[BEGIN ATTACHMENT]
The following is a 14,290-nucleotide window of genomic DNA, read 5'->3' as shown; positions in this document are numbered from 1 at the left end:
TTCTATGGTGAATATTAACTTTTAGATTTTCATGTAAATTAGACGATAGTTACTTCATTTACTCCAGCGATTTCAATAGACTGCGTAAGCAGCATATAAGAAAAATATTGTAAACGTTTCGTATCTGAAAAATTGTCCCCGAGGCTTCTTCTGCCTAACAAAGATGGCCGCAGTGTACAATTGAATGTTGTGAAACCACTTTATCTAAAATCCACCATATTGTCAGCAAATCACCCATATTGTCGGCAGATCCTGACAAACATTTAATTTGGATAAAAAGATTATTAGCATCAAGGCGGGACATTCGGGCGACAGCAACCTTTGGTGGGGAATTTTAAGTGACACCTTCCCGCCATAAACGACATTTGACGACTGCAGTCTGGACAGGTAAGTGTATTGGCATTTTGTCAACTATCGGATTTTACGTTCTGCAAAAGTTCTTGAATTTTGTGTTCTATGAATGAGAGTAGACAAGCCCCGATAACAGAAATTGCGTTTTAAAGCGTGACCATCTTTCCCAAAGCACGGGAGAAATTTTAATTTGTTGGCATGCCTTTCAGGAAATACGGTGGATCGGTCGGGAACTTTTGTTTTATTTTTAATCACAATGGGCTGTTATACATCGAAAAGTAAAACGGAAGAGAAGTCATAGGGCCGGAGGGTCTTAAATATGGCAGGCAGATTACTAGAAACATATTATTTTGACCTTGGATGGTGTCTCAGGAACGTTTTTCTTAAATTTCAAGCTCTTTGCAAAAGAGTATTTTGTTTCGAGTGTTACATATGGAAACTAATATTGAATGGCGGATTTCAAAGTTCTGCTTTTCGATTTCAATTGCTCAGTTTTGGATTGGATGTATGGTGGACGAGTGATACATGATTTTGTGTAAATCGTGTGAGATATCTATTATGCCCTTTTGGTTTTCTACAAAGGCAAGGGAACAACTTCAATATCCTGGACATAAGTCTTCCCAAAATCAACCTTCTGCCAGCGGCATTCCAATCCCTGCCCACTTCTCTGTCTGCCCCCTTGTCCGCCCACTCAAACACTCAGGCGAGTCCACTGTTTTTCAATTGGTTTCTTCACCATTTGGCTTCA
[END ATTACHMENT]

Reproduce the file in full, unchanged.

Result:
The following is a 14,290-nucleotide window of genomic DNA, read 5'->3' as shown; positions in this document are numbered from 1 at the left end:
TTCTATGGTGAATATTAACTTTTAGATTTTCATGTAAATTAGACGATAGTTACTTCATTTACTCCAGCGATTTCAATAGACTGCGTAAGCAGCATATAAGAAAAATATTGTAAACGTTTCGTATCTGAAAAATTGTCCCCGAGGCTTCTTCTGCCTAACAAAGATGGCCGCAGTGTACAATTGAATGTTGTGAAACCACTTTATCTAAAATCCACCATATTGTCAGCAAATCACCCATATTGTCGGCAGATCCTGACAAACATTTAATTTGGATAAAAAGATTATTAGCATCAAGGCGGGACATTCGGGCGACAGCAACCTTTGGTGGGGAATTTTAAGTGACACCTTCCCGCCATAAACGACATTTGACGACTGCAGTCTGGACAGGTAAGTGTATTGGCATTTTGTCAACTATCGGATTTTACGTTCTGCAAAAGTTCTTGAATTTTGTGTTCTATGAATGAGAGTAGACAAGCCCCGATAACAGAAATTGCGTTTTAAAGCGTGACCATCTTTCCCAAAGCACGGGAGAAATTTTAATTTGTTGGCATGCCTTTCAGGAAATACGGTGGATCGGTCGGGAACTTTTGTTTTATTTTTAATCACAATGGGCTGTTATACATCGAAAAGTAAAACGGAAGAGAAGTCATAGGGCCGGAGGGTCTTAAATATGGCAGGCAGATTACTAGAAACATATTATTTTGACCTTGGATGGTGTCTCAGGAACGTTTTTCTTAAATTTCAAGCTCTTTGCAAAAGAGTATTTTGTTTCGAGTGTTACATATGGAAACTAATATTGAATGGCGGATTTCAAAGTTCTGCTTTTCGATTTCAATTGCTCAGTTTTGGATTGGATGTATGGTGGACGAGTGATACATGATTTTGTGTAAATCGTGTGAGATATCTATTATGCCCTTTTGGTTTTCTACAAAGGCAAGGGAACAACTTCAATATCCTGGACATAAGTCTTCCCAAAATCAACCTTCTGCCAGCGGCATTCCAATCCCTGCCCACTTCTCTGTCTGCCCCCTTGTCCGCCCACTCAAACACTCAGGCGAGTCCACTGTTTTTCAATTGGTTTCTTCACCATTTGGCTTCA